Edited: July 8, 2021, 2:58 PM · Stephen, much has been learned about respiratory output, including that from speech, sneezing and coughing, during the covid pandemic.

There is a high volume of air exchange between the interior and exterior of violins during playing, and with a violin, the ff holes are very close to the nose and mouth.

There can also be high levels of wind-borne salt near ocean coastal areas. This is thought to be one of the causes of the recent building collapse in Florida... accelerated corrosion of the concrete reinforcing steel rebar.

Edited: July 8, 2021, 2:35 PM · Why can't we just accept that these old instruments are a product of careful craftsmanship and excellent marketing? I know a couple professors who've had the chance to play Strads and their prognosis is always the same: beautiful instruments with rich history, but not really better or worse than their personal violins. I feel like we're really scraping the bottom of the barrel, trying to find a reason for their elusive superiority at this point. First age, then dense wood, then varnish, now metallic salts...
July 8, 2021, 6:21 PM · It's not human nature to just accept things, Cotton. We must explore and push, even when the actual answer is right in front of us.
July 8, 2021, 6:28 PM · Man will occasionally stumble over the truth, but most of the time he will pick himself up and continue on.

-- Winston Churchill

Edited: July 9, 2021, 10:25 AM · The study on violin chemistry (the topic of this thread, remember?) only factually gives the chemicals found... not factually how they got there or why, and certainly nothing about what those trace elements do to the acoustic properties of the wood. The most logical speculation (to me) is that they were added to prevent mold and insect damage during the seasoning of the wood, and does nothing directly to the sound. Indirectly, perhaps it prevented excessive wood degradation over the following 300 years.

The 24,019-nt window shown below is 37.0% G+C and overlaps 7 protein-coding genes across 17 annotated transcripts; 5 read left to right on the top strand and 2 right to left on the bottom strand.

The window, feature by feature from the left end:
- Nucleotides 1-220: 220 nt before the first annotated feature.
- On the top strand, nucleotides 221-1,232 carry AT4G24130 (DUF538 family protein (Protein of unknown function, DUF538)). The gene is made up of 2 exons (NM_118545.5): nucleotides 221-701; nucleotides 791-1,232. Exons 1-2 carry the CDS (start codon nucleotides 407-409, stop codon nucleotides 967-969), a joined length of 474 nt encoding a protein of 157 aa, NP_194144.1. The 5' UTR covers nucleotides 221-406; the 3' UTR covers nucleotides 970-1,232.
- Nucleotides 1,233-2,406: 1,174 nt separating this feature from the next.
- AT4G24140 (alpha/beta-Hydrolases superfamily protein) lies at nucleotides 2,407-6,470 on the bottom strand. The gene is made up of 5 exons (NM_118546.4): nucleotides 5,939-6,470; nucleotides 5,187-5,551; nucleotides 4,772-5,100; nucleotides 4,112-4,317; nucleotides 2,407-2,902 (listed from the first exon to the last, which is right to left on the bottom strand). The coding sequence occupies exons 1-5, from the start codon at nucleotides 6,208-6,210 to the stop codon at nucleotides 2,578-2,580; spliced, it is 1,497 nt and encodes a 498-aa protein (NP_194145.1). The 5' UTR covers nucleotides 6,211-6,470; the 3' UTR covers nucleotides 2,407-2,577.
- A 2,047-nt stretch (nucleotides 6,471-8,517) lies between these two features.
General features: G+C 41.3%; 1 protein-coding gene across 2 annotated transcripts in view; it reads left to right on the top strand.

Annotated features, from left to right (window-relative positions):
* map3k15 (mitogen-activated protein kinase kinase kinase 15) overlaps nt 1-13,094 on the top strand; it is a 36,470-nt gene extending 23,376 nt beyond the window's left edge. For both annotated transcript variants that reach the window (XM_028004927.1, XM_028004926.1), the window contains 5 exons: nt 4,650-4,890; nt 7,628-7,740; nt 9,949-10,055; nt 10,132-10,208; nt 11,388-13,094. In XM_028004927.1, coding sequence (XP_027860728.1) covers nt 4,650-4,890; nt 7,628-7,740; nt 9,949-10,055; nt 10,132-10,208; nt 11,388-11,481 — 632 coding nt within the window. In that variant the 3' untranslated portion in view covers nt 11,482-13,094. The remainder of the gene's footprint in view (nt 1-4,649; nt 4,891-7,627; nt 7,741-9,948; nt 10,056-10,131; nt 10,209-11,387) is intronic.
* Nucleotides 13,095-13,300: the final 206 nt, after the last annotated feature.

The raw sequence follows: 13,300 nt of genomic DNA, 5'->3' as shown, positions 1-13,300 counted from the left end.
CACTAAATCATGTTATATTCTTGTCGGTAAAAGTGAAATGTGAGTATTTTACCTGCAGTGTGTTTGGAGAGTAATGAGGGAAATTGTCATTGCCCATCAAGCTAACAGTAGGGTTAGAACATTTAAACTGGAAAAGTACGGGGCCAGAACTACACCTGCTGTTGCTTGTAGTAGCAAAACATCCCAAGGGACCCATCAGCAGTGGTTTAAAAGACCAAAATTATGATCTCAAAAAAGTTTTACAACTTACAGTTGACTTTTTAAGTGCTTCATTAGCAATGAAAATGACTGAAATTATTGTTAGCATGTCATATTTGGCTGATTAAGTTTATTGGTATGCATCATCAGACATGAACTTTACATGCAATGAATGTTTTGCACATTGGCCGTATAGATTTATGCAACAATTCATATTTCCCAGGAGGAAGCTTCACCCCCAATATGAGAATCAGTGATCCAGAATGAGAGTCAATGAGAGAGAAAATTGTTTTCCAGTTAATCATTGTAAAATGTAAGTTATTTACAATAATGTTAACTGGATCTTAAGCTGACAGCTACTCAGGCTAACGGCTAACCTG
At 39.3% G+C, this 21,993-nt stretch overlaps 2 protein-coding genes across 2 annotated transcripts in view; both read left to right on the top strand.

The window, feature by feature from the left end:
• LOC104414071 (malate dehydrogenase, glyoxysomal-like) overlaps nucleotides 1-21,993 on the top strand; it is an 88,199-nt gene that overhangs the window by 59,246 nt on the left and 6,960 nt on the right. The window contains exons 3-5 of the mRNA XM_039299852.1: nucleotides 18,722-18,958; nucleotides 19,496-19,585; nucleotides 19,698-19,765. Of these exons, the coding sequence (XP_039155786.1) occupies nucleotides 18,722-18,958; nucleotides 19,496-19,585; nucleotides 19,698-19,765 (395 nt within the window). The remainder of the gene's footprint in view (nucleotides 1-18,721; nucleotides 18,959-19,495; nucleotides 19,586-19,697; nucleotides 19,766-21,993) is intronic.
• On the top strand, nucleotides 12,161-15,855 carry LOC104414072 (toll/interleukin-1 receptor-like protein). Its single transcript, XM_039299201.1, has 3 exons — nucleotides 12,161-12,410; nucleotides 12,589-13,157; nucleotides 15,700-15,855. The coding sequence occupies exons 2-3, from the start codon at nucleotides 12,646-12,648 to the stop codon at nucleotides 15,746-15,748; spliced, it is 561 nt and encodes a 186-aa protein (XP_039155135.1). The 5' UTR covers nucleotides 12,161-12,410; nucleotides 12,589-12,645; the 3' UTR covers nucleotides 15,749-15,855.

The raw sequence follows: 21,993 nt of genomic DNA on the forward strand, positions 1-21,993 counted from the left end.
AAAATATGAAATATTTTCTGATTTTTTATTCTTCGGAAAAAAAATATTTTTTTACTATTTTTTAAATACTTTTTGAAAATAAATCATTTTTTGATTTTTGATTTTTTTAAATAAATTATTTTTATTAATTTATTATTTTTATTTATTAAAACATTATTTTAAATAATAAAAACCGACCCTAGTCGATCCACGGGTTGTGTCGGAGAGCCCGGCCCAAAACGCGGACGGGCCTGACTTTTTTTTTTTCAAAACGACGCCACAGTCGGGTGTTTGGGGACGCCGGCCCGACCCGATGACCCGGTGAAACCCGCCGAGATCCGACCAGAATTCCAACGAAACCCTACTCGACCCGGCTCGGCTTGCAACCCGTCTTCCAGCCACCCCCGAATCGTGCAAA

One statement in the study did not get much attention, but I see as FAR more important to acoustics: that the natural degradation of hemicellulose in maple is much faster than in spruce, which could modify tone in ways difficult to reproduce with new wood. My speculation. I'm not getting into "better" or "worse"... just different.

July 10, 2021, 2:59 AM · Don, I'm curious, do you have any definitions and numbers regarding the degradation of hemicellulose? Like EV batteries which on average have their storage capacity decline at an average of 2.3% per year (we finally have *that* number)?

And does that degradation increase if the instrument is continually played, as opposed to instruments kept in museums, or is time a primary factor? Thanks in advance for your insight.

Edited: July 10, 2021, 6:23 AM · "I feel like we're really scraping the bottom of the barrel, trying to find a reason for their elusive superiority at this point. First age, then dense wood, then varnish, now metallic salts..."